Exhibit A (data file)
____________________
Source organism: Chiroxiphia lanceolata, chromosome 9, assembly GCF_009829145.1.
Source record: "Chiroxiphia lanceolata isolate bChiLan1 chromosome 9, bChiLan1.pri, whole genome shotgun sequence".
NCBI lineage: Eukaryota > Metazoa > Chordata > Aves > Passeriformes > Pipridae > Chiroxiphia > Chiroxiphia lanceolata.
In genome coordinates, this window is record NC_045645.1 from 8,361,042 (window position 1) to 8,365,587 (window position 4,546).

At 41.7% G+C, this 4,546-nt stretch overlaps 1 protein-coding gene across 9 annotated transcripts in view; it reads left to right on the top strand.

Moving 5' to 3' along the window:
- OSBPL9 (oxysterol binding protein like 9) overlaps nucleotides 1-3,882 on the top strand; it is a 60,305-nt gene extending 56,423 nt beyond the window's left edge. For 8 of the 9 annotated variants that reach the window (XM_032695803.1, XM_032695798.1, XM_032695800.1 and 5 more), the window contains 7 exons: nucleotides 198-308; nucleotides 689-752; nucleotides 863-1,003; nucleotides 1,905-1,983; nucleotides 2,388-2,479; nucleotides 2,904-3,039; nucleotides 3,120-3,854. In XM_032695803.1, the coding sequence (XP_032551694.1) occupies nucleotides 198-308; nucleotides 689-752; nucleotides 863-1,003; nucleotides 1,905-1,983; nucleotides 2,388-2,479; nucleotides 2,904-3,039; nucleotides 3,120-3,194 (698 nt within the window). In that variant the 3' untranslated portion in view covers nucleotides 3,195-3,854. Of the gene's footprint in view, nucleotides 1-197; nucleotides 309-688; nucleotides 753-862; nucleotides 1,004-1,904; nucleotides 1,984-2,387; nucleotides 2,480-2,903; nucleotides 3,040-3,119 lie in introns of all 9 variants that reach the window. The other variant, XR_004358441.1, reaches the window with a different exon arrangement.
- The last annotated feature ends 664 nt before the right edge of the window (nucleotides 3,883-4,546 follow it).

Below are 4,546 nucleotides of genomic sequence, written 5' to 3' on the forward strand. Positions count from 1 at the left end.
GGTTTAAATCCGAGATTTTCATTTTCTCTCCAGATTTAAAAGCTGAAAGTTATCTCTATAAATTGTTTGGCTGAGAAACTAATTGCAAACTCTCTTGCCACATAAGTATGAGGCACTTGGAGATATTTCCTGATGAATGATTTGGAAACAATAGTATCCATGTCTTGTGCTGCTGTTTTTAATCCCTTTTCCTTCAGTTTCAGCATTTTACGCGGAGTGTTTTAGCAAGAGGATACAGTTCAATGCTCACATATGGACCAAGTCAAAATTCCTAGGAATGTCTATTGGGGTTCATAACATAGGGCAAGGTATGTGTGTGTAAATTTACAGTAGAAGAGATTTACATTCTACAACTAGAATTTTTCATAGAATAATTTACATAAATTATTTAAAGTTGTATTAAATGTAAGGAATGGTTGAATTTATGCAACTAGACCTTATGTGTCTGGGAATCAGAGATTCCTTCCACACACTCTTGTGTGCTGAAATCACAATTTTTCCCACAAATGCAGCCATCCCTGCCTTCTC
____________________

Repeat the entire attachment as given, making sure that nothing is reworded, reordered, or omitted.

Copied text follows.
Source organism: Chiroxiphia lanceolata, chromosome 9, assembly GCF_009829145.1.
Source record: "Chiroxiphia lanceolata isolate bChiLan1 chromosome 9, bChiLan1.pri, whole genome shotgun sequence".
NCBI lineage: Eukaryota > Metazoa > Chordata > Aves > Passeriformes > Pipridae > Chiroxiphia > Chiroxiphia lanceolata.
In genome coordinates, this window is record NC_045645.1 from 8,361,042 (window position 1) to 8,365,587 (window position 4,546).

At 41.7% G+C, this 4,546-nt stretch overlaps 1 protein-coding gene across 9 annotated transcripts in view; it reads left to right on the top strand.

Moving 5' to 3' along the window:
- OSBPL9 (oxysterol binding protein like 9) overlaps nucleotides 1-3,882 on the top strand; it is a 60,305-nt gene extending 56,423 nt beyond the window's left edge. For 8 of the 9 annotated variants that reach the window (XM_032695803.1, XM_032695798.1, XM_032695800.1 and 5 more), the window contains 7 exons: nucleotides 198-308; nucleotides 689-752; nucleotides 863-1,003; nucleotides 1,905-1,983; nucleotides 2,388-2,479; nucleotides 2,904-3,039; nucleotides 3,120-3,854. In XM_032695803.1, the coding sequence (XP_032551694.1) occupies nucleotides 198-308; nucleotides 689-752; nucleotides 863-1,003; nucleotides 1,905-1,983; nucleotides 2,388-2,479; nucleotides 2,904-3,039; nucleotides 3,120-3,194 (698 nt within the window). In that variant the 3' untranslated portion in view covers nucleotides 3,195-3,854. Of the gene's footprint in view, nucleotides 1-197; nucleotides 309-688; nucleotides 753-862; nucleotides 1,004-1,904; nucleotides 1,984-2,387; nucleotides 2,480-2,903; nucleotides 3,040-3,119 lie in introns of all 9 variants that reach the window. The other variant, XR_004358441.1, reaches the window with a different exon arrangement.
- The last annotated feature ends 664 nt before the right edge of the window (nucleotides 3,883-4,546 follow it).

Below are 4,546 nucleotides of genomic sequence, written 5' to 3' on the forward strand. Positions count from 1 at the left end.
GGTTTAAATCCGAGATTTTCATTTTCTCTCCAGATTTAAAAGCTGAAAGTTATCTCTATAAATTGTTTGGCTGAGAAACTAATTGCAAACTCTCTTGCCACATAAGTATGAGGCACTTGGAGATATTTCCTGATGAATGATTTGGAAACAATAGTATCCATGTCTTGTGCTGCTGTTTTTAATCCCTTTTCCTTCAGTTTCAGCATTTTACGCGGAGTGTTTTAGCAAGAGGATACAGTTCAATGCTCACATATGGACCAAGTCAAAATTCCTAGGAATGTCTATTGGGGTTCATAACATAGGGCAAGGTATGTGTGTGTAAATTTACAGTAGAAGAGATTTACATTCTACAACTAGAATTTTTCATAGAATAATTTACATAAATTATTTAAAGTTGTATTAAATGTAAGGAATGGTTGAATTTATGCAACTAGACCTTATGTGTCTGGGAATCAGAGATTCCTTCCACACACTCTTGTGTGCTGAAATCACAATTTTTCCCACAAATGCAGCCATCCCTGCCTTCTC